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Study shows bad driving habits are up due to coronavirus pandemic

A Zendrive study shows speeding, phone usage while driving and accidents are up by more than 20%.

SAN ANTONIO — It's a holiday weekend - one where many typically hit the road. But the numbers of people driving are down as officials encourage people to stay at home.

Although there are fewer people on the road, the way in which those who are driving may not be as good as it usually is.

AAA says Americans will take roughly 700 million trips this Fourth of July holiday. That's a 15% drop in trips, a big chunk of that from COVID-19.

AJ Cole, the Director of Marketing and Partnerships from Safe2Save said the decision to be on the roads is one people shouldn't take lightly.

"I just want everybody to take this time to really think about the way they are driving and be more conscious," he said.

A study just released from Zendrive found drivers may not be following the law as well as they normally do and they are driving farther.

"Some people are traveling out of the big cities to try to go see family in the suburbs or in rural communities, or you have people that are driving around literally because there's nothing else to do," Cole said. "It's really a mixture of a hot mess right now."

The results of that 'hot mess,' which compared the six weeks before most states went into lockdown to the six weeks after, found that collisions were up 20%, hard breaking ticked up 25%, speeding was up 27% and the use of cell phones behind the wheel up grew by a whopping 38%.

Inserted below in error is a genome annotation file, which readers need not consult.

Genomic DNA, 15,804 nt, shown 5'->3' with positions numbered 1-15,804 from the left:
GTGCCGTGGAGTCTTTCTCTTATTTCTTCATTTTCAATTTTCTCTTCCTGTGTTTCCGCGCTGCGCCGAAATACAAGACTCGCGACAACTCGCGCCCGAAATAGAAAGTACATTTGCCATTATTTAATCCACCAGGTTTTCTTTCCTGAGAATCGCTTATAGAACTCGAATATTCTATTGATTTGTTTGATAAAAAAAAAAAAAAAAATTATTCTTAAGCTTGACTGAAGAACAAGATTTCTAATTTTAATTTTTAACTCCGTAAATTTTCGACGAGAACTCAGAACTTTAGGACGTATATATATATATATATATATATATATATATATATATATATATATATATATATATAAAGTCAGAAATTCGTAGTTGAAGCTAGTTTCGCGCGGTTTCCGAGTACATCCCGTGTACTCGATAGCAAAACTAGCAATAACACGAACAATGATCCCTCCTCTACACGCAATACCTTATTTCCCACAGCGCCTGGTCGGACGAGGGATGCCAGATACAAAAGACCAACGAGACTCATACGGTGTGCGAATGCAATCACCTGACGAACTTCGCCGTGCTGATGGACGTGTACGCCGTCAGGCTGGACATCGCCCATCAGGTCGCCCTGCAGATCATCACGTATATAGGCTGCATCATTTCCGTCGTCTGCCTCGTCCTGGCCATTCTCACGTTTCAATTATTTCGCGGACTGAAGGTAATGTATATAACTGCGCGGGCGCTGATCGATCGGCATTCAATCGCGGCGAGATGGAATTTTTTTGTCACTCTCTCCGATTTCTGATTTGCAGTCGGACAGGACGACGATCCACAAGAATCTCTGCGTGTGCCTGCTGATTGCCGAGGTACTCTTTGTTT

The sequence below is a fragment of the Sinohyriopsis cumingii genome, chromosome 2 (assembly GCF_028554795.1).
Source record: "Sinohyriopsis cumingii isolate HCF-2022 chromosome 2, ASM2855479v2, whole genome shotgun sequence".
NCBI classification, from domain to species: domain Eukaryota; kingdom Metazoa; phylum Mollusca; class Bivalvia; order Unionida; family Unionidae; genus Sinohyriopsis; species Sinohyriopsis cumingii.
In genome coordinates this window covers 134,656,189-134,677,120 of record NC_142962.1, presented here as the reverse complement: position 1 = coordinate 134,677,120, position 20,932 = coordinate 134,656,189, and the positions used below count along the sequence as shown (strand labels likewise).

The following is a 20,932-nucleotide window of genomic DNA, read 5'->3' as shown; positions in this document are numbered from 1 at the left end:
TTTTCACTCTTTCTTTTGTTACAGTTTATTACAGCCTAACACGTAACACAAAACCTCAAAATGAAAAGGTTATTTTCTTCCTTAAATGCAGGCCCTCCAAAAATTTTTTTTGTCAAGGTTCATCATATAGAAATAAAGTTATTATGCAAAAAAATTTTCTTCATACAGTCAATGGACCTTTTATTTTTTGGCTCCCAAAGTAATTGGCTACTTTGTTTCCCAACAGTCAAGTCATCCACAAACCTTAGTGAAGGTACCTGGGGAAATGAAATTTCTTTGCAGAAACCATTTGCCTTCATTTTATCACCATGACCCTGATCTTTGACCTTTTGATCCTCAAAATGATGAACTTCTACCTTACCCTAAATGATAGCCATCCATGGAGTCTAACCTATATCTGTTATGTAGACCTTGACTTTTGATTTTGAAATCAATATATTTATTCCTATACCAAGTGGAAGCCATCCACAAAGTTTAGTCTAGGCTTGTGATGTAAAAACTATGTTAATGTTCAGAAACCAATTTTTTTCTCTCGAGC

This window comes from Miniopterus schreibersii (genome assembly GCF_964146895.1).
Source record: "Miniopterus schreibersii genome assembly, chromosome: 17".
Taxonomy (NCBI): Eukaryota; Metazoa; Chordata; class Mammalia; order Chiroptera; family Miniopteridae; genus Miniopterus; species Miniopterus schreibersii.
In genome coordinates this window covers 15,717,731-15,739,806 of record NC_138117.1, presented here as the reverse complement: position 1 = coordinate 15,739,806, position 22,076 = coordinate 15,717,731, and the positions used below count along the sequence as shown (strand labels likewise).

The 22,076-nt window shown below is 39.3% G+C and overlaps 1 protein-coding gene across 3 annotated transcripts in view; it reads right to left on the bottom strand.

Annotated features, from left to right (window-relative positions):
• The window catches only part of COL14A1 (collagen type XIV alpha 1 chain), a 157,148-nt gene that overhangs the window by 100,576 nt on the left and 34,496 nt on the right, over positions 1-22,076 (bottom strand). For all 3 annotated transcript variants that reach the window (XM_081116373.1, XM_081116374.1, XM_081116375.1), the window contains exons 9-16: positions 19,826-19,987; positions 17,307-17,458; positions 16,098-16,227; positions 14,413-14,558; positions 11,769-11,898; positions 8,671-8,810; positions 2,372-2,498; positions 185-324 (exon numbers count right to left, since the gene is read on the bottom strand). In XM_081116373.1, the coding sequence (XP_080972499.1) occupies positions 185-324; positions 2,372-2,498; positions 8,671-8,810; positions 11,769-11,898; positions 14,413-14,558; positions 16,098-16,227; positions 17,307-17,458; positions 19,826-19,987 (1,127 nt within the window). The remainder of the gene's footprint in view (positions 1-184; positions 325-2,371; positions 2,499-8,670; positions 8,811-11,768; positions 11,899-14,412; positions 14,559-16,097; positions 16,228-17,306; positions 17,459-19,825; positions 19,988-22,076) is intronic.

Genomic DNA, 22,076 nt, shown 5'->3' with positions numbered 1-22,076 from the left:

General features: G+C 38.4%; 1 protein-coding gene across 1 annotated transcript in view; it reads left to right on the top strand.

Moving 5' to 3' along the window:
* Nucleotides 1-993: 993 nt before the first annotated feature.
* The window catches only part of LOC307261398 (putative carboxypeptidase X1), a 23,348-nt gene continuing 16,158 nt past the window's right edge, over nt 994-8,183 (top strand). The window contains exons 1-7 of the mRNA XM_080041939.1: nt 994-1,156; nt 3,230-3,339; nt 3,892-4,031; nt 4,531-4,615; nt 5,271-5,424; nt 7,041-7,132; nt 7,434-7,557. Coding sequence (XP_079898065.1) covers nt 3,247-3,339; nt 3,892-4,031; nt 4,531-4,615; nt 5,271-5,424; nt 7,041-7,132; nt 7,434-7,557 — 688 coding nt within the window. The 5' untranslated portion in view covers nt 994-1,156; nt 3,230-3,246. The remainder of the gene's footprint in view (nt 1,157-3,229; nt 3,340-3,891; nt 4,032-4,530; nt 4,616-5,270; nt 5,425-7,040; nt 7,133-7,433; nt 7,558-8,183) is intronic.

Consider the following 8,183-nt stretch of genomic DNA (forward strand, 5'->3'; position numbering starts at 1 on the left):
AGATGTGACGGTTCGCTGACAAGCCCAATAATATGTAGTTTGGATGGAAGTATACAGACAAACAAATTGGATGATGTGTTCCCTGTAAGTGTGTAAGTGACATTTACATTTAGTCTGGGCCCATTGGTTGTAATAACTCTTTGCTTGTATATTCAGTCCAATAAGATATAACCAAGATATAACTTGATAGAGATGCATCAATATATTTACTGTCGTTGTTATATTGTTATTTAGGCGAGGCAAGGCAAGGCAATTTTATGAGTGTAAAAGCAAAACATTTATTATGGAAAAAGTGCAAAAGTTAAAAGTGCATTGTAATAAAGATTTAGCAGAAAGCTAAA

"Once you are at home vegging out, you get used to being on your phone more and when you get behind the wheel those notifications that trigger it stays in remains the same," Cole said.

The increase in speeding could result from fewer cars on the road.

"You have roads that are designed for 'X' amount of capacity and so when that is significantly reduced people psychologically see the road and think they can go faster," Cole said.

But Safe2Save has come up with a creative way to try to combat that.

"DrivingChange is the new initiative that we recently launched and it helps employers reward their employees for driving safely and undistracted," Cole said.

It works by tracking their driving through a smartphone app both on and off the clock. The company and employees vote on what rewards may be offered. 

You can check out the DrivingChange platform here.

If you download the free Safe2Save app and use the code “KENS," you automatically get 1,000 points.

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